Rosamond Gifford Zoo introduces 'AraÃ±a' a baby two-toed sloth
Tue, 10 Dec 2013 18:42:20 GMT —
The Rosamond Gifford Zoo has introduced Central New Yorkers to the newest member of the sloth family.
AraÃ±a, a Hoffmann's two-toed sloth, was born August 1. At four months old, she weighs about four pounds.
When she is fully grown in two or three years, she will weigh between 12 and 15 pounds, about the size of a large house cat.
The zoo says AraÃ±a is the 48th of 49 Hoffmann's two-toed sloths to be born at the Rosamond Gifford Zoo, but staff say she's extra special because as far as they know, she is the first in the nation to be raised entirely by zoo staff.
Zookeepers say hand-rearing sloths - feeding and nursing them - does not happen very often. Baby sloths usally do have hands-on contact with their keepers and supplemental feedings, but they stay with their mothers.
But in this case, staff feared one of the adult sloths was out to get AraÃ±a, and they wanted to keep her safe. AraÃ±a has not seen her mother since she was just a few days old.
Zoo director Ted Fox says it will be some time before she's allowed to interact with the other sloths. Fox says they may not recognize her since she was removed so early. For now, zookeepers are watching her to make sure is safe. In some cases, that means taking her home and caring for her there as well.
"She is very comfortable, this is what she knows. She recognizes her bottle, she's on a regular schedule," Fox says.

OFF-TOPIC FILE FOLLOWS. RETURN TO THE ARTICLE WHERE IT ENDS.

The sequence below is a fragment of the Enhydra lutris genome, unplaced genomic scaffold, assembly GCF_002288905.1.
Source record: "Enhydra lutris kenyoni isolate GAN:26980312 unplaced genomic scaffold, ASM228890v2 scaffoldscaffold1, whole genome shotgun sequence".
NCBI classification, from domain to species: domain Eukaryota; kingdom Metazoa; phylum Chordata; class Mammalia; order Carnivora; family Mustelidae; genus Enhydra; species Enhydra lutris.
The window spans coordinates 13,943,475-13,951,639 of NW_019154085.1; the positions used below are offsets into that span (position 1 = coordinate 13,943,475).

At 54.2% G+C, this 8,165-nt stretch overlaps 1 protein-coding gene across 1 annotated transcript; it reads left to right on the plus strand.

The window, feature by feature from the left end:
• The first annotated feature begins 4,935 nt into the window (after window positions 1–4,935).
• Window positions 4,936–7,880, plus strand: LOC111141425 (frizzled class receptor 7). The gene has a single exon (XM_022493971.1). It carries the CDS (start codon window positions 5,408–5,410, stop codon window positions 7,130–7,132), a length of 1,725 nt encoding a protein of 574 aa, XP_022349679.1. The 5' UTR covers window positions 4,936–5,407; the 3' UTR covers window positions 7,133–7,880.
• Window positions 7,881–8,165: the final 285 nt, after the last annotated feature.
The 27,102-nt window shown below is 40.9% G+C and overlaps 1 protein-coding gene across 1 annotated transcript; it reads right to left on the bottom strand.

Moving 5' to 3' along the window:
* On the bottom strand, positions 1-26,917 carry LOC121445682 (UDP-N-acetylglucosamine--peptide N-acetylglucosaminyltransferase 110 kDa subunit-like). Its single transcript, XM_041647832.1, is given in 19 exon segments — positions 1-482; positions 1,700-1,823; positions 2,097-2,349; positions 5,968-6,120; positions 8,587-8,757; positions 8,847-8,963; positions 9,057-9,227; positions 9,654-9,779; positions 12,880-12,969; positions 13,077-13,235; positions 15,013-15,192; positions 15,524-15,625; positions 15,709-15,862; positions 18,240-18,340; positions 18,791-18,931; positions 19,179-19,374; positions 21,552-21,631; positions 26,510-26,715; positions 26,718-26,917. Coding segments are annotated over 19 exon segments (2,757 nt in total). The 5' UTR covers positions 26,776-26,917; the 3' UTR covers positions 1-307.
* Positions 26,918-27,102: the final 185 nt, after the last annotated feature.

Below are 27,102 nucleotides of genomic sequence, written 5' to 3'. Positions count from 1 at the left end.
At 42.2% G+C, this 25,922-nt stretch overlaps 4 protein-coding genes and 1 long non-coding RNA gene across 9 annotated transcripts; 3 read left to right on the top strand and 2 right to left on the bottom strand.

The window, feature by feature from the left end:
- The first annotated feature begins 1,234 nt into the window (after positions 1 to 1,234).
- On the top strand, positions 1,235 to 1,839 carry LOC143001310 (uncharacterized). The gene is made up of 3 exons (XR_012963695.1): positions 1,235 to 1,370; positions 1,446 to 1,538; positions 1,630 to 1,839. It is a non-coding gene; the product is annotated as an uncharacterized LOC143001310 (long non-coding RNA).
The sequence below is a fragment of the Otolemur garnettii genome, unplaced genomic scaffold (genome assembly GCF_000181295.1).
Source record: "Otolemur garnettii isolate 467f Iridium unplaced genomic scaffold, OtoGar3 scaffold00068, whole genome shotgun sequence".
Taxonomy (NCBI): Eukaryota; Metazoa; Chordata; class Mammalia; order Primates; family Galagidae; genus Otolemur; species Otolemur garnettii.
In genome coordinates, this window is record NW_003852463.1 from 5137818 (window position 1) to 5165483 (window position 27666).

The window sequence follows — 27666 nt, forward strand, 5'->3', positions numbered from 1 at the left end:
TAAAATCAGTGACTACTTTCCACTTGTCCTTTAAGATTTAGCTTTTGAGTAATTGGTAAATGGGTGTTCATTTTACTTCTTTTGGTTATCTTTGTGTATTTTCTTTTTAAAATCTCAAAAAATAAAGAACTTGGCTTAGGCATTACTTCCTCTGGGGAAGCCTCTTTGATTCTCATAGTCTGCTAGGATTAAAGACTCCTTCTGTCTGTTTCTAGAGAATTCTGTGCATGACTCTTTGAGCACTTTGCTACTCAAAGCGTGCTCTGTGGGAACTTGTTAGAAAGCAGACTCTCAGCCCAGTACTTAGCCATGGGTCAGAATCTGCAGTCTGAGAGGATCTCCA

AraÃ±a is just starting to eat whole foods. Some of her favorites include avocados, leaves, kale and tropical fruits.
Right now, the zoo says AraÃ±a's most important job is to introduce Central New Yorkers to the sloth kingdom.
"They're great ambassadors for zoos and to talk to children about adaptations and what makes an animal unique and how it makes its living in the wild," says Fox.
Sloths are adapted for a life living in the trees. They like lowland and upland tropical forests, and are native to Central America and Northern South America. Sloths are nocturnal; they sleep 15 hours or more a day. They're the world's slowest mammal. Though they travel hand-over-hand through the tree tops, they only move about 120 feet or less a day. Sloths only come down from the trees about once a week, sometimes as little as once everry ten days.
When she was born, AraÃ±a had her pick of plush stuffed animals, but ultimately, ironically, she took to a stuffed turtle.
Zoo staff say they don't think it was the slow-moving commonality that fueled the bond, but instead the shape and texture of the turtle. They think it helps create a sensation for AraÃ±a, that she is hanging upside down.
AraÃ±a's name comes from the Spanish word for "spider."